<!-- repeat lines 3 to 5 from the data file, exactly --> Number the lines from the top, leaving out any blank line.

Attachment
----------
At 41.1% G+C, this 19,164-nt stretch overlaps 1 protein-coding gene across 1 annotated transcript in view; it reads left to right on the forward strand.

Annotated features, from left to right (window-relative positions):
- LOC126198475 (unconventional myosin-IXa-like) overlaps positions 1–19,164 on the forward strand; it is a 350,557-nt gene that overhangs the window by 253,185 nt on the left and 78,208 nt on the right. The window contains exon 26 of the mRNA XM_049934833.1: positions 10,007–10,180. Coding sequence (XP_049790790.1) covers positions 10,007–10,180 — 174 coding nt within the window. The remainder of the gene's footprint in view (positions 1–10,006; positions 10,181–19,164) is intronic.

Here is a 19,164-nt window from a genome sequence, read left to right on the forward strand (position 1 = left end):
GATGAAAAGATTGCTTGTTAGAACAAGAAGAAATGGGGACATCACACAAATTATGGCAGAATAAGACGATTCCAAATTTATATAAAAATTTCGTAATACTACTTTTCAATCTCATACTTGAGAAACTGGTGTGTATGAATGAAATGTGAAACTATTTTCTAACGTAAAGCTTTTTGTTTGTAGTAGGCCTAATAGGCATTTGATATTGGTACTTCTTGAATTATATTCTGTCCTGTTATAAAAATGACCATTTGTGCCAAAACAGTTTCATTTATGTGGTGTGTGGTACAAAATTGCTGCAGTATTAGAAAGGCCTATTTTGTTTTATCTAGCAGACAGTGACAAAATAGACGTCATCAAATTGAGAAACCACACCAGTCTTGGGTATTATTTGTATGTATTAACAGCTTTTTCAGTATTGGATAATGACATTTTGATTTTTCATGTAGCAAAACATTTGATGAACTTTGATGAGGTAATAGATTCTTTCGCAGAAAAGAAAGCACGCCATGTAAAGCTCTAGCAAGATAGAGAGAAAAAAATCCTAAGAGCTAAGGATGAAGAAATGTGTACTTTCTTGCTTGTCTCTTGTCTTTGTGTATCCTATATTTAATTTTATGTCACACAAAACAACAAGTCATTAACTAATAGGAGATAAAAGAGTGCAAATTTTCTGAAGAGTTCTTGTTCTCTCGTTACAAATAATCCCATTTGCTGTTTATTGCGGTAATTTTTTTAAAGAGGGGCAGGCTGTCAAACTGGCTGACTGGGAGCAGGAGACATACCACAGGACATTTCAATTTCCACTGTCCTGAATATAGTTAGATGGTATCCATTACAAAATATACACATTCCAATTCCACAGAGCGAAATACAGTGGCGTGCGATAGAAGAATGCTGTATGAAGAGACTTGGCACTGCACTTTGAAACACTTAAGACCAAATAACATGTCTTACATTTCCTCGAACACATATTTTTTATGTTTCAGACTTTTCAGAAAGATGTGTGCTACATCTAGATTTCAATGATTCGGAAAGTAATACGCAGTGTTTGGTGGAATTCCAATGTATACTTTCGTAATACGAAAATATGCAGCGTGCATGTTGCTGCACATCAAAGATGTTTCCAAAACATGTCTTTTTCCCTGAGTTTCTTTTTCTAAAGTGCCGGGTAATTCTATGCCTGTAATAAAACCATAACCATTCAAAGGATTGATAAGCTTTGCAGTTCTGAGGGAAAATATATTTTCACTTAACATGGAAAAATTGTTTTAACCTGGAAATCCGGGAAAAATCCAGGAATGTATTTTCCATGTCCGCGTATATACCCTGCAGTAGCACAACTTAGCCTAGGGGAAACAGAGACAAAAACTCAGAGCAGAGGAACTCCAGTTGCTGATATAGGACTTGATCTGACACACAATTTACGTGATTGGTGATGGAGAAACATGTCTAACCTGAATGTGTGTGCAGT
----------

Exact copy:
- LOC126198475 (unconventional myosin-IXa-like) overlaps positions 1–19,164 on the forward strand; it is a 350,557-nt gene that overhangs the window by 253,185 nt on the left and 78,208 nt on the right. The window contains exon 26 of the mRNA XM_049934833.1: positions 10,007–10,180. Coding sequence (XP_049790790.1) covers positions 10,007–10,180 — 174 coding nt within the window. The remainder of the gene's footprint in view (positions 1–10,006; positions 10,181–19,164) is intronic.

Here is a 19,164-nt window from a genome sequence, read left to right on the forward strand (position 1 = left end):
GATGAAAAGATTGCTTGTTAGAACAAGAAGAAATGGGGACATCACACAAATTATGGCAGAATAAGACGATTCCAAATTTATATAAAAATTTCGTAATACTACTTTTCAATCTCATACTTGAGAAACTGGTGTGTATGAATGAAATGTGAAACTATTTTCTAACGTAAAGCTTTTTGTTTGTAGTAGGCCTAATAGGCATTTGATATTGGTACTTCTTGAATTATATTCTGTCCTGTTATAAAAATGACCATTTGTGCCAAAACAGTTTCATTTATGTGGTGTGTGGTACAAAATTGCTGCAGTATTAGAAAGGCCTATTTTGTTTTATCTAGCAGACAGTGACAAAATAGACGTCATCAAATTGAGAAACCACACCAGTCTTGGGTATTATTTGTATGTATTAACAGCTTTTTCAGTATTGGATAATGACATTTTGATTTTTCATGTAGCAAAACATTTGATGAACTTTGATGAGGTAATAGATTCTTTCGCAGAAAAGAAAGCACGCCATGTAAAGCTCTAGCAAGATAGAGAGAAAAAAATCCTAAGAGCTAAGGATGAAGAAATGTGTACTTTCTTGCTTGTCTCTTGTCTTTGTGTATCCTATATTTAATTTTATGTCACACAAAACAACAAGTCATTAACTAATAGGAGATAAAAGAGTGCAAATTTTCTGAAGAGTTCTTGTTCTCTCGTTACAAATAATCCCATTTGCTGTTTATTGCGGTAATTTTTTTAAAGAGGGGCAGGCTGTCAAACTGGCTGACTGGGAGCAGGAGACATACCACAGGACATTTCAATTTCCACTGTCCTGAATATAGTTAGATGGTATCCATTACAAAATATACACATTCCAATTCCACAGAGCGAAATACAGTGGCGTGCGATAGAAGAATGCTGTATGAAGAGACTTGGCACTGCACTTTGAAACACTTAAGACCAAATAACATGTCTTACATTTCCTCGAACACATATTTTTTATGTTTCAGACTTTTCAGAAAGATGTGTGCTACATCTAGATTTCAATGATTCGGAAAGTAATACGCAGTGTTTGGTGGAATTCCAATGTATACTTTCGTAATACGAAAATATGCAGCGTGCATGTTGCTGCACATCAAAGATGTTTCCAAAACATGTCTTTTTCCCTGAGTTTCTTTTTCTAAAGTGCCGGGTAATTCTATGCCTGTAATAAAACCATAACCATTCAAAGGATTGATAAGCTTTGCAGTTCTGAGGGAAAATATATTTTCACTTAACATGGAAAAATTGTTTTAACCTGGAAATCCGGGAAAAATCCAGGAATGTATTTTCCATGTCCGCGTATATACCCTGCAGTAGCACAACTTAGCCTAGGGGAAACAGAGACAAAAACTCAGAGCAGAGGAACTCCAGTTGCTGATATAGGACTTGATCTGACACACAATTTACGTGATTGGTGATGGAGAAACATGTCTAACCTGAATGTGTGTGCAGT